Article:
I.Q. of Famous People


RANDOM QUOTE: "You may say a cat uses good grammar. Well, a cat does?but you let a cat get excited once; you let a cat get to pulling fur with another cat on a shed, nights, and you´ll hear grammar that will give you the lockjaw. Ignorant people think it´s the noise which fighting cats make that is so aggravating, but it ain´t so; it´s the sickening grammar they use." --- Mark Twain

Dr David Livingstone

Born: 1813
Died: 1873
Nationality: Scotland
Description: Explorer & doctor
IQ: 170
Physician and missionary, David Livingstone (1813-1873) is also a Scottish explorer of great importance.

David Livingstone was born in Scotland on March 19, 1813 in Blantyre and grew up in poverty. He is obliged to work very early in a cotton factory to fulfill the requirement of his family but his child’s soul yearns for adventure. His intellectual qualities are noticed and allow him to conduct theology and medicine studies at the University of Glasgow. He then worked in London, where following the example of another Scots, Robert Moffat, he joined the London Missionary Society, and became an Anglican priest, realizing his dream of becoming a missionary.

In 1841 he was sent to Cape Town and then the Bechuanaland (Botswana) by the London Missionary Society. In 1844, he married the daughter of Robert Moffat, Mary, who will travel some time with him, despite her pregnancy and injunctions of her family. She finally returns to England with their child.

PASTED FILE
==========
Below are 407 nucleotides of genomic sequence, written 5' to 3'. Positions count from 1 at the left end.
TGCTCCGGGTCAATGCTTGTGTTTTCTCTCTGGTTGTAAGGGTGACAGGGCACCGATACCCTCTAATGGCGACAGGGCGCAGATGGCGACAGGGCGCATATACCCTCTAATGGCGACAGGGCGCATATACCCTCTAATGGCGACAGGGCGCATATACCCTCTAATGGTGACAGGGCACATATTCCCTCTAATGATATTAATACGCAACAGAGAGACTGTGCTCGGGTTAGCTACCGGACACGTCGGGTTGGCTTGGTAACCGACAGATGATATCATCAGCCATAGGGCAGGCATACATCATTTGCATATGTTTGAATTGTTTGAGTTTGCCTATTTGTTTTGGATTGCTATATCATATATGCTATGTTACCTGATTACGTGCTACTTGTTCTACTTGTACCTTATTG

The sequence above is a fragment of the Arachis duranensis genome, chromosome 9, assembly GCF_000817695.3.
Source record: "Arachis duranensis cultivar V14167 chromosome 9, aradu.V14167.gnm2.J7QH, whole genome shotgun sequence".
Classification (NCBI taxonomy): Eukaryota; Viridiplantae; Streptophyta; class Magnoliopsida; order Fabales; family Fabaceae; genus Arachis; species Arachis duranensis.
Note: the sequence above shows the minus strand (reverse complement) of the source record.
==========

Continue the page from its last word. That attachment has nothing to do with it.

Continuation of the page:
In 1849 he began to explore the south-central African continent. He crosses the Kalahari Desert to Lake Ngami. In the following years, he went up the Zambezi then joined the Atlantic coast to Luanda in Angola. He discovered the Zambezi Falls, which he names after the Queen Victoria. Through this expedition, he is probably the first European to have crossed Africa from west to east.

Livingstone went back on a mission in a more modest situation in 1866, around Lake Tanganyika in Tanzania, hoping to find the source of the Nile. Sick and abandoned by his holders, he completely loses touch with the outside world. He withdrew in Ujiji on the shores of Lake Tanganyika. he establishes at the time that the system of the Lualaba river, is not part of the Zambezi river system as it has long been thought, but he thought it could be linked to the source of the Nile.

Henry Morton Stanley, funded by the New York Herald newspaper in 1869, finally found in 1871. Their meeting and their maintenance are unforgettable, a classic in the history of exploration: Stanley asks "Doctor Livingstone, I presume?, Which responds" You made me a new life ", they then discuss what Livingstone has missed: the Franco-Prussian conflict, the Suez Canal, the transatlantic telegraph, and Livingstone accompanies Stanley for some time to explore the north of Lake Tanganyika, but refuses to follow him when Stanley returned to England. Their took different road in Unyanyembe.

Livingstone died on 1 May 1873 of dysentery on the shores of Lake Bangwelo in the current Zambia, always looking for the source of the Nile. An expedition repatriated his body to the United Kingdom where he will be buried the following year at Westminster Abbey.

    
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